Feeding picky eaters

Make mealtimes less frustrating when your kids won’t eat everything on their plates

By Edie Shaw-Ewald

If your family mealtimes are tense and frustrating, then I bet you have a picky eater. Even the most patient parent can be reduced to pleading and pressuring when a child refuses to eat the meal that you’ve prepared. After all, our role as parents is to nourish our children. 

Picky eating and changes in the appetite of a child are part of normal development. Being picky about new and unfamiliar foods has probably led to the success of our species by saving us from eating poisonous plants or rancid foods. 

But sometimes there may be a medical reason for a child’s refusal to eat. Oral motor control such as chewing or swallowing or digestive issues such as reflux or severe constipation may need to be ruled out if you feel your child is exhibiting signs more serious than just pickiness. 

If you’ve ruled out medical reasons and you feel your child has an extremely limited diet and seems to have a severe reaction such as gagging and vomiting to trying new foods, it may be food neophobia or Avoidant Restricted Food Intake Disorder. Most children with these extreme food avoidant behaviours have had sensitivities since infancy or shortly after solid foods were introduced. These types of issues are not just pickiness or stubbornness. Make sure you get an assessment from a medical specialist.

Research has shown that begging, bribing, tricking and punishing doesn’t produce a healthy intake and attitude toward food. Instead, it causes children to feel anxious and eat less at mealtime. Instead, try these techniques and strategies to encourage healthy, successful eaters and calmer, more enjoyable family mealtimes.

Be the gatekeeper. Limit unhealthy processed foods coming into the home. Those include foods advertised to kids, most individually packaged foods and sweet or salty snack foods. You don’t want to constantly be monitoring their intake of these types of foods. If they aren’t in the house, your child will have less access and can’t beg you for them until you cave. Also, these types of food promote a very limited palate that is partial to sweet and salty.

Structure meal and snack times. Don’t allow or facilitate all-day snacking. Instead, have structured meal and snack times. Children feel safe with some structure to their day. When they know a meal or snack is coming up, they will be less likely to feel the need to ask for snacks. A little hunger is a motivator to trying a new food.

Let them play with their food. Let them touch, taste and maybe even politely spit out a bite of a new food. Studies show that children will explore a new food up to 15 times before they will accept it. This exploring includes touching and putting it into their mouth. It may also mean they occasionally spit food out.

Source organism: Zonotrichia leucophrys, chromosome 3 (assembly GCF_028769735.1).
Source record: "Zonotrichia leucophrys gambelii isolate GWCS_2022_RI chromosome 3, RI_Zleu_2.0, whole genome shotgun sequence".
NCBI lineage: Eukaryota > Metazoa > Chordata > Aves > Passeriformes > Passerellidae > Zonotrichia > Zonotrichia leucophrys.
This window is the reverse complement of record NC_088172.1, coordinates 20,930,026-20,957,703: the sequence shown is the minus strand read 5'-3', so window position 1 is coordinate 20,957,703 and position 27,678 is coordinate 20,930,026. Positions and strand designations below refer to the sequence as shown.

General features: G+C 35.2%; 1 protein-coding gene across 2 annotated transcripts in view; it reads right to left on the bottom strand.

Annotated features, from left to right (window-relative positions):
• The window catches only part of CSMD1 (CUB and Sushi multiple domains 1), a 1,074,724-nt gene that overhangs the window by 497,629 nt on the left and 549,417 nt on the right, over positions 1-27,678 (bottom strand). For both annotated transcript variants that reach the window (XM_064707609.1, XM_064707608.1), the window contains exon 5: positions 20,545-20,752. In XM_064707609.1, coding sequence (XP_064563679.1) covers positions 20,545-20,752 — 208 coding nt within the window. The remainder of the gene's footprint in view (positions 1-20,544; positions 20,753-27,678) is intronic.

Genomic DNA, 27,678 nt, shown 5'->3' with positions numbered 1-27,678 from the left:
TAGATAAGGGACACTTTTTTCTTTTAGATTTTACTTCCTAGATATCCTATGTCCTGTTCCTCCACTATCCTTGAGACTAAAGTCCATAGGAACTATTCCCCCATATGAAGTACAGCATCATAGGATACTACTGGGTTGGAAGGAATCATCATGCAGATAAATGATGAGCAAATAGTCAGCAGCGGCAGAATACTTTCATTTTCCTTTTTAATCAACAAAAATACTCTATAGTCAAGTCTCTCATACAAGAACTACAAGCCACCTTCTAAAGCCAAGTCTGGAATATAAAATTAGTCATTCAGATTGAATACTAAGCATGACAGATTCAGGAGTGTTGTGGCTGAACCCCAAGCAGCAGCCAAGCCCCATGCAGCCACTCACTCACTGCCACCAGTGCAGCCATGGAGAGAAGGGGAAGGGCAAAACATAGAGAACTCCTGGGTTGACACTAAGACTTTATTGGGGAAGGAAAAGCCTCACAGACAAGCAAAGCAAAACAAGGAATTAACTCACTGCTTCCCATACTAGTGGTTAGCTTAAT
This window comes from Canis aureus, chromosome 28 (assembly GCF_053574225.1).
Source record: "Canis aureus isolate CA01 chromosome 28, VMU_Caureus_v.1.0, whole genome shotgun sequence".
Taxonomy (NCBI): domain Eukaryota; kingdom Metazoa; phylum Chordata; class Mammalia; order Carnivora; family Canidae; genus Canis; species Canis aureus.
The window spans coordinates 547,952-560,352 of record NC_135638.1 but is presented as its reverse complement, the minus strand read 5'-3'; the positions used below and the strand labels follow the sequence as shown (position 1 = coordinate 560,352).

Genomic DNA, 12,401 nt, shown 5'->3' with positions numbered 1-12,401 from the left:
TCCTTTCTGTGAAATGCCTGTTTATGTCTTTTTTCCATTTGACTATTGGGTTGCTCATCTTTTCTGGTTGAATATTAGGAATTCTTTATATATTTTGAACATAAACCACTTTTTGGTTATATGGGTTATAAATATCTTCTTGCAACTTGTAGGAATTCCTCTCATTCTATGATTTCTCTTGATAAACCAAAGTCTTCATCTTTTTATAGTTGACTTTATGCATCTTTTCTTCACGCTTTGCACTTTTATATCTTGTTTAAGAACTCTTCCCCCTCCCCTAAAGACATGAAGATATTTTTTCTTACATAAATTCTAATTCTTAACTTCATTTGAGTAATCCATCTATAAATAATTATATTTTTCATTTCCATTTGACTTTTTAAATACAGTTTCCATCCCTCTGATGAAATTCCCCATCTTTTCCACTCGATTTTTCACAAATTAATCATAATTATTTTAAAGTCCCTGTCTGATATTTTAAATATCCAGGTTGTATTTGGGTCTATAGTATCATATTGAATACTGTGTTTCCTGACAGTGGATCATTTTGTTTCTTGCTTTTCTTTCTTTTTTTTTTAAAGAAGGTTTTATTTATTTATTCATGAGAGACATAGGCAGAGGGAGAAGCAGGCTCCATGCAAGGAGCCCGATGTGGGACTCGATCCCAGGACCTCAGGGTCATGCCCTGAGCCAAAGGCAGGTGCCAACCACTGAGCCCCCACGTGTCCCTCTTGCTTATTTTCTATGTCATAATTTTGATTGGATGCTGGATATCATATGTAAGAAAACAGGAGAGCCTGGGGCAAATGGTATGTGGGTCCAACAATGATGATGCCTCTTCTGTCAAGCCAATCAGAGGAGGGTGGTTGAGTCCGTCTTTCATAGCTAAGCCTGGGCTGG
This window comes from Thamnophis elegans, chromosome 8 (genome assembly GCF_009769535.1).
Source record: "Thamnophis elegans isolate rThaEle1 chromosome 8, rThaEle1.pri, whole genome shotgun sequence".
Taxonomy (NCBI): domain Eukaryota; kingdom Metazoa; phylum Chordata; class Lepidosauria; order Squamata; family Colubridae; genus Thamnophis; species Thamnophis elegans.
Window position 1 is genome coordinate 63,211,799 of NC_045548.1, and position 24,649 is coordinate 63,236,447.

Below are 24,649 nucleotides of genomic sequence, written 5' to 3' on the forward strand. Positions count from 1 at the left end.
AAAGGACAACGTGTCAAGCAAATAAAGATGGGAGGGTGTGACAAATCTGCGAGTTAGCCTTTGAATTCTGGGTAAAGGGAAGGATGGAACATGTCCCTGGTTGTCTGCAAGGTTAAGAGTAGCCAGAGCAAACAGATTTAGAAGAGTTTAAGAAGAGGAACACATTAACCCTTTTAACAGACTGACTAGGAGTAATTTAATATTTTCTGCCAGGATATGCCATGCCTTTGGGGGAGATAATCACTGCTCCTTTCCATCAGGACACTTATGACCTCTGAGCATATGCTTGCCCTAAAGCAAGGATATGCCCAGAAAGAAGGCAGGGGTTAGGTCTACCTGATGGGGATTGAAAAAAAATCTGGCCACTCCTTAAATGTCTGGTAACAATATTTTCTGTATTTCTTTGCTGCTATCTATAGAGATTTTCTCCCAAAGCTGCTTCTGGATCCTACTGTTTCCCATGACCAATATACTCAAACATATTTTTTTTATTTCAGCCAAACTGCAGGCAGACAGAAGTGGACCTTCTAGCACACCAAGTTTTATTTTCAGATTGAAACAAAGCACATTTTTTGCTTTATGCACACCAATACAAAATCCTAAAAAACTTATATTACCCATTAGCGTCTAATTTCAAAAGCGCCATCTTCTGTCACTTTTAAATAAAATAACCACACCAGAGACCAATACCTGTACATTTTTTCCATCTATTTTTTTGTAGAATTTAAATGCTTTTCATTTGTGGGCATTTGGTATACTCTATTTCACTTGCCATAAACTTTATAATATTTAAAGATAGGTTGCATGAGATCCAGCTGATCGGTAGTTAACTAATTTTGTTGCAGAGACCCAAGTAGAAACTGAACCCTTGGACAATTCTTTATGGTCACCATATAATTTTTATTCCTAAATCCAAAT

Division of responsibility. This method, first developed by dietitian and counsellor Ellyn Satter, makes so much sense. It’s a parent’s responsibility to provide healthy food and to choose place and time for meals and snacks. It’s a child’s responsibility to choose what, how much and whether to eat that food.

Serve most meals family style. Instead of plating up the food at the kitchen counter and presenting it to your children, put at least some of the choices in serving bowls and let the child decide what and how much to eat. This approach goes along with the division of responsibility.

Don’t serve separate meals. Making some adjustments to the amount of spice or whether their vegetables are mixed together are reasonable requests. But don’t whip up a complete second dinner. Children will not learn to become successful eaters if they don’t have exposure to new foods.

Have make-your-own meals. These types of meals can be fun and relaxing for the whole family. Try it with tacos, salads or sandwiches. This is just another way of letting your children choose what and how much to eat.

Never give up on a particular food. Don’t come to a conclusion that your child doesn’t like a particular food. It may take more than 15 times before they accept a food; it may take years or they may never like it. But don’t give up on your child or the food.

Expect variations in intake. Variations in appetite will be related to growth spurts, activity levels, and moods. Respecting the variations in their appetites helps them to learn to listen and trust their own hunger cues.

Don’t fret about food jags. A child may choose to favour a particular food at mealtimes. Food jags (choosing to eat the same food item all the time) are normal and will usually pass.